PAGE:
Memories of a Mother, Brought Fondly to Life
By Michael J. Toscano
Thursday, November 17, 2005
Fans of actress Catherine Flye
have just a few chances left to see her in "For the Pleasure of Seeing Her
"For the Pleasure of Seeing Her Again" is a sentimental series of vignettes written by French Canadian playwright and novelist Michel Tremblay in memory of his mother, a warm and loving figure whom he credits with inspiring his artistic sensibilities even as she raised him with firm direction. He calls her Nana and lets us meet her through the memories of a loving son.
As Tremblay portrays her, Nana is a compulsive
storyteller who enlarges the most mundane events and observations into epic
tales to make a drab, working-class life in early 1950s
One of the pillars of modern theater is the pathology of mother-playwright relationships. The torment caused by mothers absent or overbearing, psychologically frail or abusive, has given writers some of their best material. Would we have the masterpieces of Tennessee Williams or Eugene O'Neill without mothers who contributed to their sons' need to work out their problems on paper?
Well, there is none of that here. Tremblay has written a love letter to his mom, and Flye brings her warmly to life. In fact, the only other character in the play, the Narrator (played by Bruce Holmes), who resembles the playwright as a younger man, tells us in the opening moments that we are not going to experience theater; we are just going to meet an ordinary woman.
That promise is more or less kept, until the closing moments, when a high degree of theatricality is introduced in a sentimental finale that allows the son a chance to say an extended goodbye to his mother. But for most of the 90 minutes, the Narrator provides brief segues between Nana's stories, observations and the exhortations from a mother to the son she worries about, instilling in him a love for words and illusion and drama.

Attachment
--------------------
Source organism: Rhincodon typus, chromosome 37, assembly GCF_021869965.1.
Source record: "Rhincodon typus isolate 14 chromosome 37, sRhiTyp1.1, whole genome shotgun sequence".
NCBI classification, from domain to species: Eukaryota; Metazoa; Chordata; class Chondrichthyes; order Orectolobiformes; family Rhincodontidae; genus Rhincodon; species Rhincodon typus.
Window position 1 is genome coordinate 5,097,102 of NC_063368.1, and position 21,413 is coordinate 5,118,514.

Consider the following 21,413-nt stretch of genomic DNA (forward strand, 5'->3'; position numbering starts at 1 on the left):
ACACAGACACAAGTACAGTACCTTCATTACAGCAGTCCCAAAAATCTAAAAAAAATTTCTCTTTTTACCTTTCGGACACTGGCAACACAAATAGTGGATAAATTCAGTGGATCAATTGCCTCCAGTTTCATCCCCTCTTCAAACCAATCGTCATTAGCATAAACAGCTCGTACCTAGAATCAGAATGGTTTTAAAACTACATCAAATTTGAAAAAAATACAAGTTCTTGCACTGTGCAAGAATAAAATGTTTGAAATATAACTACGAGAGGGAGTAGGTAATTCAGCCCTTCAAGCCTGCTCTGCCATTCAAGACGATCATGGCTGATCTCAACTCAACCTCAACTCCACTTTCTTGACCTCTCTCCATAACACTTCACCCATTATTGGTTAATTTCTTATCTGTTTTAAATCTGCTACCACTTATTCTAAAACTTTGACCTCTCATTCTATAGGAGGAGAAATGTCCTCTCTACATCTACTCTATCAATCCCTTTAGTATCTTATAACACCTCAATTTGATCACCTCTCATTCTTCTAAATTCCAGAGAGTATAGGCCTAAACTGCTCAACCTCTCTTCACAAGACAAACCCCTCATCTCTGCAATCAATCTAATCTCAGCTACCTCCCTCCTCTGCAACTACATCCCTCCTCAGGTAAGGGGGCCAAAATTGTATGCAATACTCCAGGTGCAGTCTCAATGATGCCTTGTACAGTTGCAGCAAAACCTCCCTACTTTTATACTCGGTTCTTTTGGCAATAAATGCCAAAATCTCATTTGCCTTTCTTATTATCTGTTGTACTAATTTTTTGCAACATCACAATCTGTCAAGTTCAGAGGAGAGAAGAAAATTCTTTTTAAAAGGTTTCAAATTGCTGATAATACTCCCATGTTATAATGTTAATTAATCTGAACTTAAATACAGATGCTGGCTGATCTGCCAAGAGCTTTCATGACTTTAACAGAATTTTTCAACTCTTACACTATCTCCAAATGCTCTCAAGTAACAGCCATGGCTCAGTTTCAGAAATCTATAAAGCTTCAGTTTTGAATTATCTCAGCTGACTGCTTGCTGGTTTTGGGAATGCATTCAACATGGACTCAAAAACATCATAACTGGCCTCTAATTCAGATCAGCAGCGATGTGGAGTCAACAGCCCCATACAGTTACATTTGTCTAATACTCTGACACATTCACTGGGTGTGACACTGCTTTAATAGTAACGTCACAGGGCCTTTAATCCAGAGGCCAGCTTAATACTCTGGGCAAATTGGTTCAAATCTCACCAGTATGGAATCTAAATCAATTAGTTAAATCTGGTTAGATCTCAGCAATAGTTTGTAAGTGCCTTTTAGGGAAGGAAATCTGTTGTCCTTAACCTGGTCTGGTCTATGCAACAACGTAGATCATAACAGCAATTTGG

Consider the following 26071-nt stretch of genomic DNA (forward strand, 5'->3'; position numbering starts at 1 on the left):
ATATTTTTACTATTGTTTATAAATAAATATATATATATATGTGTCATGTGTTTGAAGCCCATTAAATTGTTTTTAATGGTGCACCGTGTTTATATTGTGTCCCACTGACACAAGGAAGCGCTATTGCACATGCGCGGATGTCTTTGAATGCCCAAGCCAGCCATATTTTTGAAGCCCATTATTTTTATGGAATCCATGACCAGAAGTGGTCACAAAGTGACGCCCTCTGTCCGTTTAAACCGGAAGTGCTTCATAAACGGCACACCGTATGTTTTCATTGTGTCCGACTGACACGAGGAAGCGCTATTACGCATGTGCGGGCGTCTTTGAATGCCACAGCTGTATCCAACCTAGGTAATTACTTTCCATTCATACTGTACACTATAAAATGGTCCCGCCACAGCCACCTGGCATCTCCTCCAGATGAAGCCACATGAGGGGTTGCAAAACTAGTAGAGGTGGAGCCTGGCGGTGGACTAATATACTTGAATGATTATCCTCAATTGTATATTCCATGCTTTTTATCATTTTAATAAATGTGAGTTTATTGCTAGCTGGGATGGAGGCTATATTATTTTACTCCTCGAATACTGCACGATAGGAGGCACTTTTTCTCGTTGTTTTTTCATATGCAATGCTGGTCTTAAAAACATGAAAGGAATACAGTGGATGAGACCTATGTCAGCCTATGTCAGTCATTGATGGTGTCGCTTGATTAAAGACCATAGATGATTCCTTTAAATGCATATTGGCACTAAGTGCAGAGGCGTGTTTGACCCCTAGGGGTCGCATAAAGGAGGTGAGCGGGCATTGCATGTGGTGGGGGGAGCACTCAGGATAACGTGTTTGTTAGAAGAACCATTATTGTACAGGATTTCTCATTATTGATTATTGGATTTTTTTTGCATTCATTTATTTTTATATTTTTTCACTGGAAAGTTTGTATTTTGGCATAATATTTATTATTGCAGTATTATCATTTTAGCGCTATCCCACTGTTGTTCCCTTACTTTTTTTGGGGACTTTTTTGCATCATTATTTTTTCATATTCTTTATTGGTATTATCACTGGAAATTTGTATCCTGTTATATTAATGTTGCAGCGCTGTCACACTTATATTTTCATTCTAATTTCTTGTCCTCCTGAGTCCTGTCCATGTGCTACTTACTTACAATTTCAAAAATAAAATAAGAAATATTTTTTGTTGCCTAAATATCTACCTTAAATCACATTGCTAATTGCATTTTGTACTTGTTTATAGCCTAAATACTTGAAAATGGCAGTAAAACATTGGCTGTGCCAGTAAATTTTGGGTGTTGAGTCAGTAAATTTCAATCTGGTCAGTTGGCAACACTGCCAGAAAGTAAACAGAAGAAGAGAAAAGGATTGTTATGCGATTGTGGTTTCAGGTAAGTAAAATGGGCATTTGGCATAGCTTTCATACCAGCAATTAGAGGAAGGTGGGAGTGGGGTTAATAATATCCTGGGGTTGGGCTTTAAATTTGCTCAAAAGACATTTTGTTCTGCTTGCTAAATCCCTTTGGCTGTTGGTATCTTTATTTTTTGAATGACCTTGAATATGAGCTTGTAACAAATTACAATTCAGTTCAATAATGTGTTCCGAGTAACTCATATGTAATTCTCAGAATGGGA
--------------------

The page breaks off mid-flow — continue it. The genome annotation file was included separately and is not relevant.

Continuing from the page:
Flye weaves a strong spell. Directed by John Vreeke, she brings as much realism as is possible in what is essentially hagiography. She gives Nana some prickly moments, and one can frequently sense inner fire, tension and weariness beneath the placid exterior.
It is odd that Flye, a London-trained actor, plays the role of a French Canadian woman by speaking in an English accent. Odder still, it doesn't seem to matter, especially as Holmes speaks with Midwestern American tones as her son.
Just as her character inhabits the playwright's memory, Flye remains onstage throughout the play, even as the son/Narrator is briefly talking to the audience about her. Vreeke usually places her just a few feet away in those moments, and she silently observes from the shadows behind one of several screens on the mostly barren stage. Holmes usually stays put in the lone chair as his character reaches back into various stages of his childhood and coming of age to summon up her tales.
Perhaps that's how he thinks of her now -- gone, but always near. The writing of this play might have been a way for the playwright to keep his mother alive and to allow him the pleasure of her company again. But thanks to Flye's gifts for creating a natural, gritty presence onstage, it's a pleasure shared by those who see the play that resulted.
"For the Pleasure of Seeing Her Again" continues through
Nov. 27 at MetroStage,